Dietary fat = glucose levels for KA individuals.

  42. Hi Arbo,

    Yes, that’s what I’m saying. Dietary fat and stored adipose fat are both in the form of either triglycerides or phospholipids, so the glycerol content is similar.

    Cortisol and reduced T3 are different aspects of the hormonal adaptation to low glucose. Reduced T3 stimulates glucose conservation; cortisol stimulates glucose manufacture from protein.

    Fat increases glucose levels, but only 10% of fat calories are available as glucose; 100% of starch calories are available as glucose. Why not eat 100 calories of starch rather than an extra 1,000 calories fat to get the same amount of glucose? Over-eating fat, forcing disposal of excess calories through higher energy expenditure, isn’t likely to be optimal.

    My scurvy certainly wasn’t caused by low fat. I was eating over 5,000 calories a day, probably 80-90% fat. As soon as started supplementing vitamin C, calorie intake dropped to 2,000 calories per day.

    Yes, I would agree that the “Zero-Carb Dangers” are almost always problems that arise in glucose deficiency. That’s why eating some carbs fixes them.

  43. On a low carb paleo regimen (75g or less) while lifting weights/being very active, I felt my skin dried up (not puffed out, healthy) and my lips noticeably dry as well. My airways also felt dry…so that any mucus in there often hardens and obstructs my breathing. Does this happen to anyone else? I also tend to feel slightly less energetic, like in a sluggish mode, but not overly fatigued.

    Thank you,
    Dan

  44. ps. I have been very obese in the past, so I’m afraid of increasing my carbs to 20% (which is 600cal on a 3000cal rough diet). I’m still in my last phases of losing the last 10-15lbs.

    It was specifically this article that drew me to your book and diet, as I was unable to explain why my skin/mucus membranes felt drier than they should be for the past 2 months. Any input would be appreciated.

  45. Hi Dan,

    Yes, this is very common. Try adding starches until you find the amount that makes your epithelial surfaces moist.

    This shouldn’t affect your weight more than a few pounds of water weight, but in any case you shouldn’t fixate on weight at the cost of health. Eat a healthy amount of each nutrient and then lose weight with that healthy diet.

    Best, Paul

  46. Hi Dr. Jaminet,

    I noticed it’s a little over a year since my first post on this subject.

    During a trip, I befriended a few people out in Chicago, and I ended up meeting a few people who were actually treated by Kwasniewski. I also got a first hand translation of portions of his book from Polish.

    As a FYI, I figured I would give you some more info on what I was told is Kwasniewski’s opinion on certain subjects.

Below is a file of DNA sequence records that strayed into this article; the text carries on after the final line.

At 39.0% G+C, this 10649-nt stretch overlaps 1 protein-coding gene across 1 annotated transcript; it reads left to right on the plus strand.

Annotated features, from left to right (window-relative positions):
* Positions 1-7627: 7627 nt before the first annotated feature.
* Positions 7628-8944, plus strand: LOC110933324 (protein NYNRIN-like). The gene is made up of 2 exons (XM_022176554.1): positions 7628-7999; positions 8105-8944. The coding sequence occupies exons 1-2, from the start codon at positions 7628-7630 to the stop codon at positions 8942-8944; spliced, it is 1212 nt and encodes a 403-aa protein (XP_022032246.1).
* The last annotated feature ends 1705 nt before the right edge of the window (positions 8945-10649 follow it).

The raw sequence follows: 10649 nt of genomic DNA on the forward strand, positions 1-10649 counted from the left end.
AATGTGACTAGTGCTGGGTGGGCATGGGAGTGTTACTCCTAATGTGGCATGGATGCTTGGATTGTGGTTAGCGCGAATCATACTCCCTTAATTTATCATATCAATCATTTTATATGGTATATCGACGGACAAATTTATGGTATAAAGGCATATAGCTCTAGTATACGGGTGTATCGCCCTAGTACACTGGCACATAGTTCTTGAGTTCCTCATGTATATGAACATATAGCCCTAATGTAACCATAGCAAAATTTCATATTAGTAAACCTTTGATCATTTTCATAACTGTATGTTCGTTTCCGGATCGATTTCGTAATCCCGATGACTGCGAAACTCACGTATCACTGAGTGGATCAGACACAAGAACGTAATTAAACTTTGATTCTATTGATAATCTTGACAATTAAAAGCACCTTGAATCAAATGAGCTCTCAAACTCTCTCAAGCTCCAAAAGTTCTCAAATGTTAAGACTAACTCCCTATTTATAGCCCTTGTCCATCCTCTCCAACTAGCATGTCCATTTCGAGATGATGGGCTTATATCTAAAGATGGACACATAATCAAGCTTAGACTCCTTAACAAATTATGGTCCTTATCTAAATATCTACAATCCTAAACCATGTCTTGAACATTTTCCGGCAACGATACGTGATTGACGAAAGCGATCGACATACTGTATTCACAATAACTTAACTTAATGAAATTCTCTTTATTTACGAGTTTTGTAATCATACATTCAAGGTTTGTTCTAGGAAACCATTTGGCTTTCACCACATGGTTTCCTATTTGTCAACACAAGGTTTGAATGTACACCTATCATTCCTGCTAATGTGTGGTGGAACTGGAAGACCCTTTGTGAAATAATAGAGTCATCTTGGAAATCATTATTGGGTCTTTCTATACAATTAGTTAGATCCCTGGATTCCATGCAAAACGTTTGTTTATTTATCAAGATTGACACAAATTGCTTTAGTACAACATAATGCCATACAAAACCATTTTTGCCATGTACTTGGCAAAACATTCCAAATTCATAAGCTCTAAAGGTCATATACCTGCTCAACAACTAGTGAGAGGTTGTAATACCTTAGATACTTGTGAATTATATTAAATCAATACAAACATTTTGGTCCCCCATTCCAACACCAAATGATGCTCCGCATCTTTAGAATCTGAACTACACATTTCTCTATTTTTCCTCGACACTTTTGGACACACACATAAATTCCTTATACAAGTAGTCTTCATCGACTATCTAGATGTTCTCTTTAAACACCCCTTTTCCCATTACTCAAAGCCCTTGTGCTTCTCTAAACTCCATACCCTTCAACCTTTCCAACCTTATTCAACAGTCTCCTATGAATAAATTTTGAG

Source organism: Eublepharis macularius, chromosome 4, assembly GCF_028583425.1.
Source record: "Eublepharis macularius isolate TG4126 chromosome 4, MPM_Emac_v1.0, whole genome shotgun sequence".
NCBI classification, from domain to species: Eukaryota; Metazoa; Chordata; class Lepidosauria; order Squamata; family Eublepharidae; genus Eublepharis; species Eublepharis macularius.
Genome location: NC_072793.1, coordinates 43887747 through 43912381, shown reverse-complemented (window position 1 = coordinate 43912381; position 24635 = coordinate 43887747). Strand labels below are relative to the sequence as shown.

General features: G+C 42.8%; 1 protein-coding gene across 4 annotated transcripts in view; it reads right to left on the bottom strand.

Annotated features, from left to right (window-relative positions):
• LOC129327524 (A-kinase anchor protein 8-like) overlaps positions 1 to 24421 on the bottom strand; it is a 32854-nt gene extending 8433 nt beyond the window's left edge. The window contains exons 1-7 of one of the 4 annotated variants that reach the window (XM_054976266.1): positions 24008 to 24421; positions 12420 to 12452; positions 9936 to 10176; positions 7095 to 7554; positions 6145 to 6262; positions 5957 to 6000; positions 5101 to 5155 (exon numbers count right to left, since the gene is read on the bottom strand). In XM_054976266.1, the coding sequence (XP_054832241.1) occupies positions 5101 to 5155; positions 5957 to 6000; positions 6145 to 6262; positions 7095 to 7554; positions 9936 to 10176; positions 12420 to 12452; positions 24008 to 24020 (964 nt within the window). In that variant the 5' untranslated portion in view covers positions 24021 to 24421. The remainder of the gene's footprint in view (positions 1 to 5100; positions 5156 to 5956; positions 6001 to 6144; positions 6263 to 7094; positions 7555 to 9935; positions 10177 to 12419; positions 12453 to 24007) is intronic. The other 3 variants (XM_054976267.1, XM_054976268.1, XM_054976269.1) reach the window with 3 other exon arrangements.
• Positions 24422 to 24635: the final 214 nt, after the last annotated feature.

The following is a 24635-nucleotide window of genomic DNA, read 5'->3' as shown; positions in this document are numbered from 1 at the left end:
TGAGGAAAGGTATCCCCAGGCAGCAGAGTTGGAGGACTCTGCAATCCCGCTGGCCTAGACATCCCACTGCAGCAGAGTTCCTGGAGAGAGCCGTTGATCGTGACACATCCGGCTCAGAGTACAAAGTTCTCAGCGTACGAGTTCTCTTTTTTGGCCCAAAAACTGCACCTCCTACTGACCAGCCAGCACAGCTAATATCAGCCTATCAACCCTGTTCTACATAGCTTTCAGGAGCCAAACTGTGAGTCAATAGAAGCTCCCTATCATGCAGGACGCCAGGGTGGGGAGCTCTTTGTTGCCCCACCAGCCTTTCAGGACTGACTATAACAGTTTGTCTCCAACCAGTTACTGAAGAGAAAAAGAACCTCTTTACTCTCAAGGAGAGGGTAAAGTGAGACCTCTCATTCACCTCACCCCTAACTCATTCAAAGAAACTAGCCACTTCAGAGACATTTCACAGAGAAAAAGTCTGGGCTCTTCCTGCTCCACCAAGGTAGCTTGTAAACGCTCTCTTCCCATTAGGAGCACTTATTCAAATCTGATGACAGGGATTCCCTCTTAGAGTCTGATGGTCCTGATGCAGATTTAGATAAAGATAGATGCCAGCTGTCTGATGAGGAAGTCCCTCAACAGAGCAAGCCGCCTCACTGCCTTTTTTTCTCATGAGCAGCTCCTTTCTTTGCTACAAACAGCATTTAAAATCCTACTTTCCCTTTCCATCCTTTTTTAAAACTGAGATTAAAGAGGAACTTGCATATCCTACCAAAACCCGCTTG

The 1P:2.5-3.5F:0.5C ratio is the introductory phase of the diet. It is to be started immediately by adults who are not considered “overweight”. If the adult is overweight, the fat ratio should be reduced to 1.5-2. This introductory phase varies by person, but can be as little as a month or 2 years.

    A person knows when they are adapted when they are following the above ratios and find themselves in ketosis. At this point, Kwasniewski says to lower the fat ratio to 1.5-2x, lower the protein ratio to 0.5-0.8x and “possibly” the carb ratio to 0.5-0.8x as well.

    This carb ratio is where I think the confusion begins with his diet. Kwasniewski seems to be very specific with his ratios, but he also is really specific with min/max grams per day for proteins and carbs.

    In the intro phase, if a person is overweight or sick, Kwasniewski says that the person will probably have to increase his daily intake of protein to the range of 100-150g a day (with 1.5-2x F grams and 0.5x body weight in Carb grams). Once they are healthy, however, a healthy adult should only require 30-50g of protein a day from ideal sources (eggs, organ meats).

    Kwasniewski also states that ketosis is the worst state that a person can be in. He says that some people are so afraid of carbs that they will never eat any, and believes that is a mistake. So it seems that he is against zero carb as well. Even in the intro stage of the diet, a person should eat at least 50g of carbs a day. Now, once they are adapted to the diet, they might be able to stay at 50g a day and stay out of ketosis once they drop their protein and fat grams. But, if they drop their protein to 30-50g and lower their fat grams as well, and are still in ketosis, then the person has to increase their carbs until they are out of ketosis. His ideal range for carbs is 50-100g/day once adapted, but says that a person should not go beyond 150g/day.

    He prefers the carbs to be mostly starchy, and non-fibrous vegetables. He doesn’t eliminate different groups, but does not like foods high in fiber.

    I think that’s about it for my notes.

    Thanks.